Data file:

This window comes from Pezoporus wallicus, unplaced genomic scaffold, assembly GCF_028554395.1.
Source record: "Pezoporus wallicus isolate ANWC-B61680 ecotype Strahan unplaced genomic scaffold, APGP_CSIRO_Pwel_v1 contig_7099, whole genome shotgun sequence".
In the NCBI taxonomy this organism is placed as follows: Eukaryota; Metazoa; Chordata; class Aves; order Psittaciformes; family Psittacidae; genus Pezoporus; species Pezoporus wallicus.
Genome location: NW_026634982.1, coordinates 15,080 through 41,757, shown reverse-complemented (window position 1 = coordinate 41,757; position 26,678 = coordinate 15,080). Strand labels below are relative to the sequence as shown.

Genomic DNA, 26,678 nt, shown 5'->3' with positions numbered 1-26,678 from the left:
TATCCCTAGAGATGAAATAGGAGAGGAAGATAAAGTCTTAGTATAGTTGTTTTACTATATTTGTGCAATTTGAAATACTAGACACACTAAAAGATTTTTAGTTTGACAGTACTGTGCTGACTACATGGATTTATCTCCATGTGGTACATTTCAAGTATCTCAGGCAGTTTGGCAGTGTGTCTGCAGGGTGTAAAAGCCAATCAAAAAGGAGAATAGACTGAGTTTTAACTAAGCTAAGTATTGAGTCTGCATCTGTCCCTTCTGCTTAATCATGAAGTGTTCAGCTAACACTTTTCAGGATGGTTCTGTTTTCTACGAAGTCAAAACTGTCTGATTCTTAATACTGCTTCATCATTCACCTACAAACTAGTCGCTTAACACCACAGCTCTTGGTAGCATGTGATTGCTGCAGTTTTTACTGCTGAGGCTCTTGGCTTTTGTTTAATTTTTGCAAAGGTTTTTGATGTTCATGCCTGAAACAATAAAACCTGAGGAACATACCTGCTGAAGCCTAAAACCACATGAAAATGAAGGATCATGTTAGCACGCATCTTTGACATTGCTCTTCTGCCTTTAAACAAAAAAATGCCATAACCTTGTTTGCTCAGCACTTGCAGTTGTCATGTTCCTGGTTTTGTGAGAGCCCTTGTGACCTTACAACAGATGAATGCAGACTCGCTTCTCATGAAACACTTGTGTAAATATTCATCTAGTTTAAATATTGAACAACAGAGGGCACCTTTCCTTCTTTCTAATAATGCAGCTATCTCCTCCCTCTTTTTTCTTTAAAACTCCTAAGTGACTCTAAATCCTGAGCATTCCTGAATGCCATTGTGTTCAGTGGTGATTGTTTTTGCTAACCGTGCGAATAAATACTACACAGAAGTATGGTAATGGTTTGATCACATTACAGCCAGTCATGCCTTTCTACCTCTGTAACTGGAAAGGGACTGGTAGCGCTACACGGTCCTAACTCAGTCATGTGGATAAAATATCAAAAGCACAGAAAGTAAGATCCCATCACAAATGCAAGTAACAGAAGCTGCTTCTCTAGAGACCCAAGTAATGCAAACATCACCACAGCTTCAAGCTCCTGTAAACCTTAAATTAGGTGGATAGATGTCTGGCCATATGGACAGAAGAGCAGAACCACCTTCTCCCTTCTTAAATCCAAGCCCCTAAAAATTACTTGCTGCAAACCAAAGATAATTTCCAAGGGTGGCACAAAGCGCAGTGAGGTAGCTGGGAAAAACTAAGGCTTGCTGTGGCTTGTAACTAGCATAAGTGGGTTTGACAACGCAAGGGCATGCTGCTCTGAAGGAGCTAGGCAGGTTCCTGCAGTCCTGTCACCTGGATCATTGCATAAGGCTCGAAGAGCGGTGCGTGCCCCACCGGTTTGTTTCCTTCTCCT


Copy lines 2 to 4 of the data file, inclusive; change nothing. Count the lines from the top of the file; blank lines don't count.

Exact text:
Source record: "Pezoporus wallicus isolate ANWC-B61680 ecotype Strahan unplaced genomic scaffold, APGP_CSIRO_Pwel_v1 contig_7099, whole genome shotgun sequence".
In the NCBI taxonomy this organism is placed as follows: Eukaryota; Metazoa; Chordata; class Aves; order Psittaciformes; family Psittacidae; genus Pezoporus; species Pezoporus wallicus.
Genome location: NW_026634982.1, coordinates 15,080 through 41,757, shown reverse-complemented (window position 1 = coordinate 41,757; position 26,678 = coordinate 15,080). Strand labels below are relative to the sequence as shown.